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Eye on Poland

Famous Poles through the ages

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  • Top ten Poles: Marie Curie and her Nobel Prized family
  • Pope John Paul ll: 27 year-reign, visited over 100 countries, spoke ten languages
  • Joanna Crupa: Former "Sexiest Swimsuit Model" in the world
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By Anouk Lorie
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(CNN) -- What do Copernicus and a Britney Spears look-a-like have in common? Despite centuries separating the two, both have inspired greatness in Poland.

Dorota Rabczewska, the "Polish Britney Spears."

Maxim named Joanna Crupa, a Polish/American model and actress, 61st in its 2006 Hot 100 list.

Here we look at some of Poland's most famous nationals -- from years gone by to the present day. Many have influenced a world far beyond their country's boundary.

Nicolaus Copernicus (1473-1543)

Copernicus was a mathematician, astronomer, physician, classical scholar, translator, Catholic cleric, jurist, governor, military leader, diplomat and economist. He is primarily known, however, for his theory that earth is not the center of the universe.

His book, "De revolutionibus orbium coelestium" (On the Revolutions of the Celestial Spheres), is often regarded as the starting point of modern astronomy and the defining moment that began the Scientific Revolution.

Copernicus was born in 1473 in Thorn. Thorn was a city in Prussia, an autonomous region in the old Kingdom of Poland.

Frederick Chopin (Fryderyk Chopin) (1810-1849)

Born in the village of Zelazowa Wola in Warsaw, to a Polish mother and French father, he was regarded early on as a child-prodigy piano virtuoso. He is generally considered to be Poland's greatest composer, and ranks as one of music's greatest tone poets.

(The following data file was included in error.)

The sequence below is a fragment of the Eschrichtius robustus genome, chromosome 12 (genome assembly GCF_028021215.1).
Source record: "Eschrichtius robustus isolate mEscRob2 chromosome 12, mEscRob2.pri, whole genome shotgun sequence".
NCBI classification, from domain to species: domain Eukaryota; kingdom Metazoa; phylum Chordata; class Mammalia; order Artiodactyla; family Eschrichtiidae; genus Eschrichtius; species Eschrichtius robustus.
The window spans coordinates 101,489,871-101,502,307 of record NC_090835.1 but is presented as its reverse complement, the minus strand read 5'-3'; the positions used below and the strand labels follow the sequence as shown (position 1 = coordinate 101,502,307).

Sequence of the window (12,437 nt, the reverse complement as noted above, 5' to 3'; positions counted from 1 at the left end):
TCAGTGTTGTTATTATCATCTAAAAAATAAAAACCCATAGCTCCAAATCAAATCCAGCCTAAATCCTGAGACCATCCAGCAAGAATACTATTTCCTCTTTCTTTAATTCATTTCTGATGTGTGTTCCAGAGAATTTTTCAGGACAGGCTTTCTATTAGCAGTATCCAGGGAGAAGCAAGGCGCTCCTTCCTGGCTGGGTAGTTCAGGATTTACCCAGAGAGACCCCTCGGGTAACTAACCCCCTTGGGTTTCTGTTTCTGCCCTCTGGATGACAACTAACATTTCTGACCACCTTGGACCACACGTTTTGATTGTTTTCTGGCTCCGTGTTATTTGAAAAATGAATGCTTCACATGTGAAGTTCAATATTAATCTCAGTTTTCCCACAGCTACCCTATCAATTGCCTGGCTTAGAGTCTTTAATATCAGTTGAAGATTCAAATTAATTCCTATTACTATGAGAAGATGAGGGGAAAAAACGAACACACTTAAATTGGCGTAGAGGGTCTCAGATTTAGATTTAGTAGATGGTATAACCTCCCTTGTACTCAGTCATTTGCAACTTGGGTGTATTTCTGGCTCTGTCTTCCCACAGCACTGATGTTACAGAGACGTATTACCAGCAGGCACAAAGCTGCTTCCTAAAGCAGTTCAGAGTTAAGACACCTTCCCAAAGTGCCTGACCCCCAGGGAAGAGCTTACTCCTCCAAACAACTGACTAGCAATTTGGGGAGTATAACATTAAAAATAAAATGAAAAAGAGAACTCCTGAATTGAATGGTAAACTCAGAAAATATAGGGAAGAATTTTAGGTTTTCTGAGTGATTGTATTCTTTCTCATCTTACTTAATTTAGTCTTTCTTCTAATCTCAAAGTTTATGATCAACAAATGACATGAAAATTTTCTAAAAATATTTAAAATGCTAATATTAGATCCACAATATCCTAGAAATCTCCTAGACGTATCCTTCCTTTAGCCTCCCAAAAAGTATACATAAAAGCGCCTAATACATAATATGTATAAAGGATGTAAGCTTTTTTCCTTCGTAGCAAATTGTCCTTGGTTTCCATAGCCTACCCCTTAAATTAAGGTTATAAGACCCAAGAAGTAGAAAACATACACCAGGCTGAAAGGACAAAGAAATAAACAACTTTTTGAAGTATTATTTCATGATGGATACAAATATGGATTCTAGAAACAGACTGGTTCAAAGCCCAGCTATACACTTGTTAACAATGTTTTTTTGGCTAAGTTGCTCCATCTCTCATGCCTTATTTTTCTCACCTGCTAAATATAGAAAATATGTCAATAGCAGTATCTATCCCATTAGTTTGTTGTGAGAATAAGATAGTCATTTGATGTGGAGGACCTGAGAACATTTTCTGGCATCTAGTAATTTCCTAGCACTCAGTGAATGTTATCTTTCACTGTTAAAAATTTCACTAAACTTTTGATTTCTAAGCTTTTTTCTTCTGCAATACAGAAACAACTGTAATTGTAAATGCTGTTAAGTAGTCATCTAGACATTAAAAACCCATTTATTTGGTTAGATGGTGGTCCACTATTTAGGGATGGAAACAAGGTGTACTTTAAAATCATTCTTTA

Always in fragile health, he died in Paris in 1849 from chronic pulmonary tuberculosis. He was only 39.

Mari-Sklodowska (Marie Curie) (1867-1934)

Marie Curie, a Polish physicist and chemist, is arguably the most famous female scientist. She was a pioneer in the field of radioactivity, the only person honored with Nobel Prizes in two different sciences, and the first female professor at the University of Paris. Her French husband Pierre Curie and both her daughter Irène Joliot-Curie and son-in-law Frederic Joliot-Curie were awarded a Nobel prizes.

Marie Curie was born in Warsaw. In 1891 she moved to Paris to further her studies and work on scientific projects. She found the theory of radioactivity and also found two new elements, radium and polonium (the latter being named after her native Poland.)

Karol Wojtyla (Pope John Paul II) (1920-2005)

Karol Józef Wojtyla was born on 18 May, 1920 in the Polish town of Wadowice.